North Riverside residents – who have been using water at an artificially low cost – can expect shocking increases on their water bills in the next couple of years. A combination of more accurate water meters and steep price increases from the city of Chicago should more than double water rates going forward.
Aged water meters in North Riverside are costing the village a fortune, says the village finance director. Flow regulation problems from 30-year-old meters that have outlived their useful life cost the village almost $400,000 last year and have resulted in a fund deficit of $170,000 so far this year. “We have been postponing the inevitable, so to speak,” Sue Scarpiniti told the Finance Committee on Nov. 14. “If we don’t move forward with replacement meters our water fund will be completely broke within a year or two.”
The North Riverside water fund buys water from the Brookfield-North Riverside Water Commission, which buys it from Chicago. The village then resells water to residents and businesses. But leaky and inaccurate meters have resulted in a 60 percent loss difference between the amount spent and amount billed. “The village has been subsidizing the difference all these years. We cannot afford to continue the subsidy.” She said that the new meters would provide “accountability” for water use.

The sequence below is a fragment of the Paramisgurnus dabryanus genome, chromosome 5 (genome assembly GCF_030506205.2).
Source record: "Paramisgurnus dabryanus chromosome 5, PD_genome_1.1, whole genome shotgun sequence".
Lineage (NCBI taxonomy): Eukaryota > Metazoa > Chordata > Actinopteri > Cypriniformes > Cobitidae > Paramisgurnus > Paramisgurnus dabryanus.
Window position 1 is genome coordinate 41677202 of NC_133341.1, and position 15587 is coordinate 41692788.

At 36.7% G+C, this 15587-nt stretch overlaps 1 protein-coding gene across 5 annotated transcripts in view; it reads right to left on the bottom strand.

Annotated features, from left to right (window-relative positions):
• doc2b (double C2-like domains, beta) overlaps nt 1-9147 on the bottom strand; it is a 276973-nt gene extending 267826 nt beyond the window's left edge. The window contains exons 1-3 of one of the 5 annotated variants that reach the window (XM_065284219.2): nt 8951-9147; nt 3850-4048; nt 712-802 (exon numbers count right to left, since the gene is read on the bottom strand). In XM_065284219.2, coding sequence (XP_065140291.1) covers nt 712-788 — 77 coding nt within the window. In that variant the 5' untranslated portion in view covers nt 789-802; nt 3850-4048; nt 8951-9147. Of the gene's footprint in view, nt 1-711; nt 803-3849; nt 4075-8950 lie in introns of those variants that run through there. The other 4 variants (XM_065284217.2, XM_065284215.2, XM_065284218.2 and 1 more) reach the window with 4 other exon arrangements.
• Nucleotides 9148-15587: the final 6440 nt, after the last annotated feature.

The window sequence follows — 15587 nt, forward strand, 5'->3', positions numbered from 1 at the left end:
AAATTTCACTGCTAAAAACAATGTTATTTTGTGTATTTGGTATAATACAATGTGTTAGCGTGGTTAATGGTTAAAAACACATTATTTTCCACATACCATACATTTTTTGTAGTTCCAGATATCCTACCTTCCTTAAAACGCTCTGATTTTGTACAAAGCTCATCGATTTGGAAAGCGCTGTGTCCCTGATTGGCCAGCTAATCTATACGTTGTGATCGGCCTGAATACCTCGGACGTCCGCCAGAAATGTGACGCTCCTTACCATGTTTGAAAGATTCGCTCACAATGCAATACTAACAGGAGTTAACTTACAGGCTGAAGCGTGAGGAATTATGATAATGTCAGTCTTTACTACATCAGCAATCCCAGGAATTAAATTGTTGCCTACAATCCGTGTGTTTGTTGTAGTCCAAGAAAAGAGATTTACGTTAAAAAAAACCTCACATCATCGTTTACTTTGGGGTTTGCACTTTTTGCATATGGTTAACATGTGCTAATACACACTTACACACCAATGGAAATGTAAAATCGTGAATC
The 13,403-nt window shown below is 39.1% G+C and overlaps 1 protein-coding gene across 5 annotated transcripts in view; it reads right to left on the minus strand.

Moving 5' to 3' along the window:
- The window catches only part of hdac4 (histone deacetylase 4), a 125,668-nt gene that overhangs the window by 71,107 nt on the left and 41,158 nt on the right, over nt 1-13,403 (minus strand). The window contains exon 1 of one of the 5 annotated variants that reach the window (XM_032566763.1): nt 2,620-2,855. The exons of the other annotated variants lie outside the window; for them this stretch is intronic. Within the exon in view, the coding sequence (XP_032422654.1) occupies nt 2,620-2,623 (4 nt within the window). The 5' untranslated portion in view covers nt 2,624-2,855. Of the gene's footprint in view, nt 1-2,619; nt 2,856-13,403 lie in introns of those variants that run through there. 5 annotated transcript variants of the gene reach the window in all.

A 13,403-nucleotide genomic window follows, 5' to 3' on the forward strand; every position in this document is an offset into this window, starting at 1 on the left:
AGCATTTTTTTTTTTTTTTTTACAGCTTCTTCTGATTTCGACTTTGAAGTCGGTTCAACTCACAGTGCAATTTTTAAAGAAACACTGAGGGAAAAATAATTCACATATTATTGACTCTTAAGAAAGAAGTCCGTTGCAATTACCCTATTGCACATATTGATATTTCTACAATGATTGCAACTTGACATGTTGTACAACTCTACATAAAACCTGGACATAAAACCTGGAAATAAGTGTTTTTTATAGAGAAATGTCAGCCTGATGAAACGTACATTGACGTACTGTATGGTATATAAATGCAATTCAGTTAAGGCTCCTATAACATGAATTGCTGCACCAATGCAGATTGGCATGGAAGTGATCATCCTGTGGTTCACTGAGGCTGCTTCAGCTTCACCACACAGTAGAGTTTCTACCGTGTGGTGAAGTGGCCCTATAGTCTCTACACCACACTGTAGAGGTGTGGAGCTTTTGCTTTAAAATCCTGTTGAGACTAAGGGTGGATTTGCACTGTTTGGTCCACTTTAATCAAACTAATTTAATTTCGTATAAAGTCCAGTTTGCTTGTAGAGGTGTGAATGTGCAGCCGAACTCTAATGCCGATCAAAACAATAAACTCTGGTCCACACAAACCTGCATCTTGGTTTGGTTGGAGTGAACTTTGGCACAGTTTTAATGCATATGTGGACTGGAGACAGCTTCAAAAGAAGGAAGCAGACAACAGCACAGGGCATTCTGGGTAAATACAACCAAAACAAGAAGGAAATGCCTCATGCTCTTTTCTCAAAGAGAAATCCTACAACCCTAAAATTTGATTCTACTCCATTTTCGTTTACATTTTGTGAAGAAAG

The board has proposed using $1 million of the $4 million in new debt certificates to pay for meter switch-outs and other capital improvements to the water and sewer system. Scarpiniti says water fund savings over the next 10 to 20 years will pay for the infrastructure upgrade.
The city of Chicago has notified 124 municipal water customers that prices for Lake Michigan water will increase by 25 percent starting Jan. 1, 2012 and then increase by 15 percent in each of the following three years.